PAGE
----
• Some Rugby World Cup 2021 and 2023 regional qualifying events have been postponed;

In addition, the following event has been cancelled: The World Rugby U20 Championship 2020, scheduled to be hosted in northern Italy in late June and July, has been cancelled following detailed consultation with the Federazione Italiana Rugby. The Olympic Games Repechage qualification tournament scheduled for June is under review and World Rugby continues to be in close consultation with the International Olympic Committee (IOC) regarding the implications for the qualification process in the event that the repechage is unable to be hosted due to the covid-19 outbreak. The World Rugby Hall of Fame, located in Rugby, will be closed until the end of May in line with public health authority directives,” the statement read. 

The pandemic is causing havoc among the rugby community with both the Irish and English Rugby Football Unions calling a close on their domestic competitions for this season bar the PRO14 and English Premiership, which remain under review. 

Elsewhere, the Six Nations was unable to be concluded in its normal time frame due to the postponement of fixtures, with further disruption expected among the international game.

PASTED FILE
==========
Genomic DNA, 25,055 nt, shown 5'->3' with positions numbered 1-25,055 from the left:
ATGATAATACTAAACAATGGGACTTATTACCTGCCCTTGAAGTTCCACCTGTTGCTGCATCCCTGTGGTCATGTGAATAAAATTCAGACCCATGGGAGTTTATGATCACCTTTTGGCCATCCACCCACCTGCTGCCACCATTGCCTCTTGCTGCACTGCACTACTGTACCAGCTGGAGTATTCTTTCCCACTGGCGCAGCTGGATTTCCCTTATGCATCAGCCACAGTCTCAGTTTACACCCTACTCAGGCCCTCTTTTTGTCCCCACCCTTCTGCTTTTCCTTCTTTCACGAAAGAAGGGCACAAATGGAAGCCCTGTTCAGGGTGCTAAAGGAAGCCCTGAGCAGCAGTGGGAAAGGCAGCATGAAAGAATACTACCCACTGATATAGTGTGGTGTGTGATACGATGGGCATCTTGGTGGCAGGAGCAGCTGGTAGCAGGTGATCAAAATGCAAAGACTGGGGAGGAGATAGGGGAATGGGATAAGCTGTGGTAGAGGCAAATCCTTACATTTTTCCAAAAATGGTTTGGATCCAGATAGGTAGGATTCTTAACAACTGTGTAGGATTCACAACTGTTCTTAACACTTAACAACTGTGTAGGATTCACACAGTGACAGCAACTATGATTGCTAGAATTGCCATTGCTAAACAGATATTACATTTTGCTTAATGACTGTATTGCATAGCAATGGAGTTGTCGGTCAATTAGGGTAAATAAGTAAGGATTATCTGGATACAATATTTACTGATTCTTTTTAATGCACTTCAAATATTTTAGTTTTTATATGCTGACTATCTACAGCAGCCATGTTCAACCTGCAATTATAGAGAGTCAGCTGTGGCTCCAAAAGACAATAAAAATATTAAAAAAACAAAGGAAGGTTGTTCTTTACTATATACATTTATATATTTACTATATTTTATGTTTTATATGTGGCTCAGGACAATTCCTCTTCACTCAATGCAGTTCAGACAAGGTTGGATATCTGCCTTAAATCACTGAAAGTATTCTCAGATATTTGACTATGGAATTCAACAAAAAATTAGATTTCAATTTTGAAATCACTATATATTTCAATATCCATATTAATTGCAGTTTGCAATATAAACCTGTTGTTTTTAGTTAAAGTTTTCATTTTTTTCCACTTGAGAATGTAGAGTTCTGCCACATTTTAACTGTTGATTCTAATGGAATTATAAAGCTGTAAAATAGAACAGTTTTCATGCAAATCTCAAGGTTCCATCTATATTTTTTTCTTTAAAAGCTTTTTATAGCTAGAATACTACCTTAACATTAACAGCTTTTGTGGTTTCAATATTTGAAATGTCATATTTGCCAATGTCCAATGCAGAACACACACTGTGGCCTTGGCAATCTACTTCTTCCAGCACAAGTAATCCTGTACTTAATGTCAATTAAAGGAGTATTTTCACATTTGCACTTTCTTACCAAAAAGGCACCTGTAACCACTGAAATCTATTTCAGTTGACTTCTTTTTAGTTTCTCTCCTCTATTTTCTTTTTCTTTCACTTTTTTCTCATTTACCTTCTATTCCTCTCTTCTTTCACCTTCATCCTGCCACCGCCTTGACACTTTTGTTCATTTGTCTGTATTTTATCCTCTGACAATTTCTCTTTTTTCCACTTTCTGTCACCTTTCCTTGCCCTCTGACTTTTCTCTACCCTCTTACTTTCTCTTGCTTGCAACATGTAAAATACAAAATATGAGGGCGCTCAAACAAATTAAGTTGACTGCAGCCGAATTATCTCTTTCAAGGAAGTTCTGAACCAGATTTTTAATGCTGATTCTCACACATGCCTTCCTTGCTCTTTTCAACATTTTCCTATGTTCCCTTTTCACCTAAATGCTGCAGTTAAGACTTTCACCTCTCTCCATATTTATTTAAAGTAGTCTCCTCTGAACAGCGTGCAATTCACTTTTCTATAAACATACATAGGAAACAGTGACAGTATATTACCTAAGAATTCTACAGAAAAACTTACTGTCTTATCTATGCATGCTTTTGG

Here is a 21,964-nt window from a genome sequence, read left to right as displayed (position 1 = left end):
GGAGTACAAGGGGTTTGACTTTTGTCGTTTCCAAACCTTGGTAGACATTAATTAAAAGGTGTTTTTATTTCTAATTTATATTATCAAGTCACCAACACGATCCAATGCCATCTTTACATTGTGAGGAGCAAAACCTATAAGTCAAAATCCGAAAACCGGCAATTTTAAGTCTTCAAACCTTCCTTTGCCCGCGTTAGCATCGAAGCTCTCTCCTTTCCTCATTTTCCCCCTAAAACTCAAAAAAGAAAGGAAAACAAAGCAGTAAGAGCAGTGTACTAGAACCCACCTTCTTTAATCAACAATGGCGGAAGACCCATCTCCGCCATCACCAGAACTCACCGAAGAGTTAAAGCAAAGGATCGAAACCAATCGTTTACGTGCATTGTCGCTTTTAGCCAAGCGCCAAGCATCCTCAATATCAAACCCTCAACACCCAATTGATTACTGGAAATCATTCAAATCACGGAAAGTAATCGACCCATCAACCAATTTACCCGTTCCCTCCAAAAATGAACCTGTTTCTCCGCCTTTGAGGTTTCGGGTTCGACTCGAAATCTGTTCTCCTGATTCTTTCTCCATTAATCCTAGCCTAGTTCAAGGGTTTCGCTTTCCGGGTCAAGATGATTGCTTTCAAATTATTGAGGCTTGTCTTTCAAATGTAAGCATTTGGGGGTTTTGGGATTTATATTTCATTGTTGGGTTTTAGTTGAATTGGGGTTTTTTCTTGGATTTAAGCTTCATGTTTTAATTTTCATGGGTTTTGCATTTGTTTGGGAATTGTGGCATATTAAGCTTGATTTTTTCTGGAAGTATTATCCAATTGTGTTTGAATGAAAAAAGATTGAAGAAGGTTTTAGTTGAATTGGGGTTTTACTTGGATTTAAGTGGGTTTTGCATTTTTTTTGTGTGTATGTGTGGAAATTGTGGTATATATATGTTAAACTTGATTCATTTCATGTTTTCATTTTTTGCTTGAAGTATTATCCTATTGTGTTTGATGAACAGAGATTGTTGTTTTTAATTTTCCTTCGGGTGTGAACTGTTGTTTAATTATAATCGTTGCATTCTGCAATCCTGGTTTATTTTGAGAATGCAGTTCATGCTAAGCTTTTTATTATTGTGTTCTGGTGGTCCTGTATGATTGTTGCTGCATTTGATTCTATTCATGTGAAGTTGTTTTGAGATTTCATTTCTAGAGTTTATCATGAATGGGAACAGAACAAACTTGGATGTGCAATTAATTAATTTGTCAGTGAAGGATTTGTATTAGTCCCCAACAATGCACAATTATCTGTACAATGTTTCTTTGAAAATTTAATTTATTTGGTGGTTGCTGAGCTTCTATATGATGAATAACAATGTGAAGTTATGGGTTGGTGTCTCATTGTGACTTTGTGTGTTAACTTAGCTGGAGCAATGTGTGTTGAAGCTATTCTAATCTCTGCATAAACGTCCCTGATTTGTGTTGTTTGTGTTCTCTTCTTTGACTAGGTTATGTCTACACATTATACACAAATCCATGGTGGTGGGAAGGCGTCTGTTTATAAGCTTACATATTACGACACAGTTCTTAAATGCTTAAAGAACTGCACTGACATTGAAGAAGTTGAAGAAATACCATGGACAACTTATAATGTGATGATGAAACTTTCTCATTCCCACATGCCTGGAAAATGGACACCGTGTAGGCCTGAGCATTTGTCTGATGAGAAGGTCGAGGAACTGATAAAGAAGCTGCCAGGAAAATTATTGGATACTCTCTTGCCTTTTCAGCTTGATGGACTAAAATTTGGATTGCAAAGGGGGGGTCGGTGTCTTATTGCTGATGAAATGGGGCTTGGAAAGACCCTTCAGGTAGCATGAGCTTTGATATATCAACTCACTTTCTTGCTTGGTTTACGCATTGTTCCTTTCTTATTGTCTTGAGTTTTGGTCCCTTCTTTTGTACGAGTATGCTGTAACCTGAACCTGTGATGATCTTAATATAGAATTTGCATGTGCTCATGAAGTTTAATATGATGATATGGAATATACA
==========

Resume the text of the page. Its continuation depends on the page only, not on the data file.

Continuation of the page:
In other league news the French Top 14 has been suspended and Super Rugby has done the same, however, the Australian sides are set to play against one another over the coming weeks.  

The dates resumption of the current campaigns remain unknown with the pandemic stopping everything in and out of sport.

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All Blacks’ Foster in Self-Isolation

All Blacks head coach Ian Foster has confirmed that he is in self-isolation following the coronavirus outbreak

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(Photo by Phil Walter/Getty Images)

All Blacks head coach Ian Foster has confirmed that he is in self-isolation following the coronavirus outbreak as a precaution.

The former Kiwi assistant coach who was promoted to the top job last year, was discussing his own situation with Stuff and admitted both he and his wife, Leigh are putting themselves through self-isolation after returning home from a trip to Europe.